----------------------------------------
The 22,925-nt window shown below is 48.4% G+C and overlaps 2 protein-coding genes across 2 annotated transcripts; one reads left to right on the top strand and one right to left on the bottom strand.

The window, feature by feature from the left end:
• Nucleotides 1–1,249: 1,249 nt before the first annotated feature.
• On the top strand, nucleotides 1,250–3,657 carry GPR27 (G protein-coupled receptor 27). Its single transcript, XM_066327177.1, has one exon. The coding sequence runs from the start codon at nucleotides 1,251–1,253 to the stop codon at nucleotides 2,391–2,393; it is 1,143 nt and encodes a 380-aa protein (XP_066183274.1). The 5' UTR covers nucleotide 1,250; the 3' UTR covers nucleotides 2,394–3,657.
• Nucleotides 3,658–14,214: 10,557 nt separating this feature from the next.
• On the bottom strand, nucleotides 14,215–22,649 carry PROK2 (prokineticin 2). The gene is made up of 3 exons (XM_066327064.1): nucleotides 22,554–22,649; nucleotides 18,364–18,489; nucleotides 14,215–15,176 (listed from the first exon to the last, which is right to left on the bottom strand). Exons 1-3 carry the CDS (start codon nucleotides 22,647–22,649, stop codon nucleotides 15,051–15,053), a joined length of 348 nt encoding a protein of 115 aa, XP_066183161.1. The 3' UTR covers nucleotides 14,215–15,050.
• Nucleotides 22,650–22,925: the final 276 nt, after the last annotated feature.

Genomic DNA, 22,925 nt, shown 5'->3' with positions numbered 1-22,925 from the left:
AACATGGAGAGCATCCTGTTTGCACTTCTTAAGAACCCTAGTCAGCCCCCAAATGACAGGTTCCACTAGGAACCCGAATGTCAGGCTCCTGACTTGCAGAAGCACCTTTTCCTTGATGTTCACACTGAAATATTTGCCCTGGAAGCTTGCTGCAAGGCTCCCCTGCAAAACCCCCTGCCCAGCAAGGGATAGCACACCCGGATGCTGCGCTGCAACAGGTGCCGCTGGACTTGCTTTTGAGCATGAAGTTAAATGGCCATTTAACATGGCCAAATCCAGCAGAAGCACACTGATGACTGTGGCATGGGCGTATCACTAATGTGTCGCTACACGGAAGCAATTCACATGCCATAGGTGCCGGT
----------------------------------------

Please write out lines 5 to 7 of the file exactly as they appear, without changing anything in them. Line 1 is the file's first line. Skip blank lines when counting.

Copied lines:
• Nucleotides 3,658–14,214: 10,557 nt separating this feature from the next.
• On the bottom strand, nucleotides 14,215–22,649 carry PROK2 (prokineticin 2). The gene is made up of 3 exons (XM_066327064.1): nucleotides 22,554–22,649; nucleotides 18,364–18,489; nucleotides 14,215–15,176 (listed from the first exon to the last, which is right to left on the bottom strand). Exons 1-3 carry the CDS (start codon nucleotides 22,647–22,649, stop codon nucleotides 15,051–15,053), a joined length of 348 nt encoding a protein of 115 aa, XP_066183161.1. The 3' UTR covers nucleotides 14,215–15,050.
• Nucleotides 22,650–22,925: the final 276 nt, after the last annotated feature.